Quarterly Publication - October 2017
Notes from my Inbox - October 2017
As we go to print, headlines could scarcely be gloomier. The barrage of bad news is unending, from nuclear threats, natural disasters, mass killings and raging corruption to alarming accounts of assaults against women in a supposedly progressive industry.
The accusations against Harvey Weinstein are depressingly familiar: powerful man harms women, finds shelter in misogynist culture of impunity. We see these dynamics play out with dispiriting regularity all over the world and also in South Africa. For most of history, women have not had equal access to formal structures of power. Far too often we are confronted with stories of women being objectified, stereotyped and discriminated against, and simply not having the same freedom as men.
I recently caught a glimpse of how this manifests in workplaces across the country. To commemorate Women’s Month in August, Coronation held a number of events for clients and high-school learners. In South Africa, women have been at the forefront of the struggle for transformation. Yet the stories told by many women and girls reflected the systemic discrimination they face, the sometimes blatant but more frequently subtle sexism which is often reflected in a ‘low inclusion’ culture. At work, many experience prejudice and have been sidelined because they are not part of a male alliance or do not easily fit into a male-derived culture. At home, they shoulder many more unpaid hours of domestic work and care responsibility for an extended family network. What makes matters worse is that the wage gap is still painfully evident, despite how far we have come over the past 100 years. All of this has left many women disillusioned and exhausted.
I have been fortunate in my career to have found a home in an organisation like Coronation that fundamentally is premised on gender-neutral, race-neutral output. This has had a tremendous impact on my own personal growth and on my career. We remain determined to fight biases and equip all our staff (53% of us are female) with the tools to succeed, and the recent launch of the Lean In programme at Coronation forms part of this.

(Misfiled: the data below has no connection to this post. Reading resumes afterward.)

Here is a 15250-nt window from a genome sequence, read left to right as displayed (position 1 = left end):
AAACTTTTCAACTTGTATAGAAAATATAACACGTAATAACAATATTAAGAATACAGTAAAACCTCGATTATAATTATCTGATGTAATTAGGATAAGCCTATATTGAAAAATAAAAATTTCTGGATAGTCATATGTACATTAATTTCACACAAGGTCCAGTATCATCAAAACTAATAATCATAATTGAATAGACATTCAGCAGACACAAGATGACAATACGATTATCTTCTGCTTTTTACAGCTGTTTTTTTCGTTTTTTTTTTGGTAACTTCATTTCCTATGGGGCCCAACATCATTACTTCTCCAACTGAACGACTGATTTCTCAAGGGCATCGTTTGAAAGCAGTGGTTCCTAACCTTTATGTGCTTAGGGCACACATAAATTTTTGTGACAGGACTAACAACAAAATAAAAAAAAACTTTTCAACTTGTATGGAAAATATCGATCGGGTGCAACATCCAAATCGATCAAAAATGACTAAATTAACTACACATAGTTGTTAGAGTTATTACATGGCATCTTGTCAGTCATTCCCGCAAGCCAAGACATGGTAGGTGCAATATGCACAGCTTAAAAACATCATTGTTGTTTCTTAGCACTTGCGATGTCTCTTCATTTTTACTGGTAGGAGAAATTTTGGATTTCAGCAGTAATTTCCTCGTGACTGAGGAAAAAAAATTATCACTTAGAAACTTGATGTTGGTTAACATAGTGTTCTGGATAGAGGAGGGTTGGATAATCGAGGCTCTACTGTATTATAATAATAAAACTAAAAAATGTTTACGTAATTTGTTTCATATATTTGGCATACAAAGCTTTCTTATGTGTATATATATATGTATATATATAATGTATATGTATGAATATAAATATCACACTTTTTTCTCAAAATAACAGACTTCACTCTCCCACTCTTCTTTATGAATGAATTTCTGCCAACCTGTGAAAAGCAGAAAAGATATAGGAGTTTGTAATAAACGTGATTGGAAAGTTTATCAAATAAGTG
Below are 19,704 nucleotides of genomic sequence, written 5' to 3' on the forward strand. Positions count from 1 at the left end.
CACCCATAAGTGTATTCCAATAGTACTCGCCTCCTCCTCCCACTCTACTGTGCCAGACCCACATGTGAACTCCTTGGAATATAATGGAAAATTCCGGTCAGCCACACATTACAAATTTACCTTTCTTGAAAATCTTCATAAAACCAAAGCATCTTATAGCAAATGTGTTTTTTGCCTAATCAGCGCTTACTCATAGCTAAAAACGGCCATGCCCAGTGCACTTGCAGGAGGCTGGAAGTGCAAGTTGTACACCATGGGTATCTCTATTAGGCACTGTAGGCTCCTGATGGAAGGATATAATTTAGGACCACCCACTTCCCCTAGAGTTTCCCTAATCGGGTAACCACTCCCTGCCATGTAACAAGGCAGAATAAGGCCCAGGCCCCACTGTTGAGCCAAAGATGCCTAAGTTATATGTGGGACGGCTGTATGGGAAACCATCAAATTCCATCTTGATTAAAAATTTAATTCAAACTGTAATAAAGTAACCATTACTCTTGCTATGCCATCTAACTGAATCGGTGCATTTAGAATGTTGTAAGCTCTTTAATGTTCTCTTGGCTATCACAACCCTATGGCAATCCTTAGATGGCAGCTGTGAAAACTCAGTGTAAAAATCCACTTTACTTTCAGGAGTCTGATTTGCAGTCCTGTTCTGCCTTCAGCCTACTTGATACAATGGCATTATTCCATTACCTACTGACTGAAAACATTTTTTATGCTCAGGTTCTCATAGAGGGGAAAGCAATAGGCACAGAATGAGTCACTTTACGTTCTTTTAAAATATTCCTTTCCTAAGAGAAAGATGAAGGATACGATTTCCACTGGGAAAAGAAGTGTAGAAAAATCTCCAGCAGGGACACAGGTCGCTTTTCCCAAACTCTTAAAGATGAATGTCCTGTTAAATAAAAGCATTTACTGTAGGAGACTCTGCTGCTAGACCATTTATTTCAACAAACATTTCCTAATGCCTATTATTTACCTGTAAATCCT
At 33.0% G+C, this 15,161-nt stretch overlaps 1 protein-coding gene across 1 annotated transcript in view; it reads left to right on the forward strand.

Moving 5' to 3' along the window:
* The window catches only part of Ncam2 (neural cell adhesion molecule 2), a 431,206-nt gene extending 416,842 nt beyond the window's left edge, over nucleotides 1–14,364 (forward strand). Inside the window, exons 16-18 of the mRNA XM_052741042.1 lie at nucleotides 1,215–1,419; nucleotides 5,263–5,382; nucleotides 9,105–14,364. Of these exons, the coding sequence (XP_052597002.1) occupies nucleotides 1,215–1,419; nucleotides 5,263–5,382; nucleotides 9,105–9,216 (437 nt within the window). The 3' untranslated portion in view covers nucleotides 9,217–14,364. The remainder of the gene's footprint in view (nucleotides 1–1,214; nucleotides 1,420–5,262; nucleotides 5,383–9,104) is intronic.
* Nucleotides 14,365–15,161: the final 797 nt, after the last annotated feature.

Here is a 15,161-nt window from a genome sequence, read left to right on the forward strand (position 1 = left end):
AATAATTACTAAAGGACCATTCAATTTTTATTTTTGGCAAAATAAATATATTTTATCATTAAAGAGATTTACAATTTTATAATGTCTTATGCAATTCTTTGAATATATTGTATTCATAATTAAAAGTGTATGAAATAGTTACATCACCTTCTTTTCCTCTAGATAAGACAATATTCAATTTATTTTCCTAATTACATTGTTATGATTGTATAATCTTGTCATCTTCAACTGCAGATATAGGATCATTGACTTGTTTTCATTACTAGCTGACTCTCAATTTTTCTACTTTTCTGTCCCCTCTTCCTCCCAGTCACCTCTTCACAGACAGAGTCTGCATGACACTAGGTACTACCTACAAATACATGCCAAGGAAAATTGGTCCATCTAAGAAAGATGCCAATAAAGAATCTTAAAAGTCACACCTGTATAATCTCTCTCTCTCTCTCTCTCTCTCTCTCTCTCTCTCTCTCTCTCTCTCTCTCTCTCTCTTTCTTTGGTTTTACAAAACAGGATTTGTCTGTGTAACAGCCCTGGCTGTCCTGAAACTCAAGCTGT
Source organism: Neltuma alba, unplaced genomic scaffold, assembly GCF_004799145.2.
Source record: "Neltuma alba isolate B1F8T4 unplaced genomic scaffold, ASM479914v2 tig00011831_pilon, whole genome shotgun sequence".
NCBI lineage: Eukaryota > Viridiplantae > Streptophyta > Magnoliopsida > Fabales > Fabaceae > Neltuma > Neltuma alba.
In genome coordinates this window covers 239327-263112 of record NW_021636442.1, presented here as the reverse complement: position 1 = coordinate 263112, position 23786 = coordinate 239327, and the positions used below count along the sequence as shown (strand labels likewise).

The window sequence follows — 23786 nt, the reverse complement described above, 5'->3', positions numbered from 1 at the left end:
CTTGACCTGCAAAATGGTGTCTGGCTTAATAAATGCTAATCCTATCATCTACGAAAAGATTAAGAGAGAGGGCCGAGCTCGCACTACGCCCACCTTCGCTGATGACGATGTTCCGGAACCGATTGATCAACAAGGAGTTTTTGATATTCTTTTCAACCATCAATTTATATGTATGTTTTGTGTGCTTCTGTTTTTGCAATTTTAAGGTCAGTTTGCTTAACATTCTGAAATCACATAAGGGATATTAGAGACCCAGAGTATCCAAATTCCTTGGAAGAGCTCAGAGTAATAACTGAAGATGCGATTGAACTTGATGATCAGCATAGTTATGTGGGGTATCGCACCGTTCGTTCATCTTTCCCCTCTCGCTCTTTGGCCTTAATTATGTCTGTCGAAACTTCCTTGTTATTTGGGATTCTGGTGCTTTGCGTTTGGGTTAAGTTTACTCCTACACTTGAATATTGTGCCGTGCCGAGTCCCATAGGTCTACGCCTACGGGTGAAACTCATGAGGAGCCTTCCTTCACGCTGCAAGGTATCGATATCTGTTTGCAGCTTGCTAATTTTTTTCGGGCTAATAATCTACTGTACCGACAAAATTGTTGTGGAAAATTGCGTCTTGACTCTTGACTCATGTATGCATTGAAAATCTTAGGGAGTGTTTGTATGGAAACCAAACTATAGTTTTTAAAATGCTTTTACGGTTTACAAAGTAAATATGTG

Unfortunately, all the programmes in the world will not eliminate gender discrimination and assaults against women and girls. We need more leaders – male and female – to use their power to advance gender equality and ensure power is no longer used against women.
IN THIS EDITION
This issue of Corospondent examines many of the deeply concerning geopolitical headlines that have dominated the news for some time. To give context and analysis, we turned to the chief foreign affairs commentator at the Financial Times, Gideon Rachman, for his insights. Inside is his exclusive assessment of the current crisis in Korea. A sobering read, he warns of the risk of nuclear attacks if the North Korean leader is faced with the prospect of the collapse of his regime.
While the global environment seems overcast, Europe is shakily emerging as an unexpected bright spot. Our economist Marie Antelme explores the reprieve granted to the continent after the latest round of elections. She argues that Europe should embrace this window of opportunity for economic reform.
We know that Bitcoin is a hot topic. When a Financial Times headline reads, “Dimon and Fink unite on need to ‘crush’ Bitcoin”, you know that the topic has taken on supernova status. Neville Chester dissects and destroys the investment case for the current batch of cryptocurrencies. While we remain excited about the possibilities of blockchain technology and expect a reputable digital currency soon, we do not believe one of the current contenders will survive.
There is no shortage of true investments in this edition, and we include analysis of the South African retail group Spar and of Airbus, the European aircraft manufacturer. Airbus has long been an unloved stock and may look like an unexpected addition to our portfolios, especially our Global Emerging Markets Equity strategy. But our extensive research shows that Airbus is trading well below our estimate of its fair value, and that the company has a long runway (yes, pun intended) of growth. As an emerging market company, we also understand the potential demand for its products outside the developed world.
We believe this homegrown perspective on emerging markets provides us with a competitive edge in investing across the globe. We see the world from a different perspective – where others may only see risk, we have successfully identified long-term opportunities over the years. As the world economy evolves, we believe that an allocation to emerging markets is becoming increasingly obligatory.
We hope you enjoy the read.
To view this edition, click here.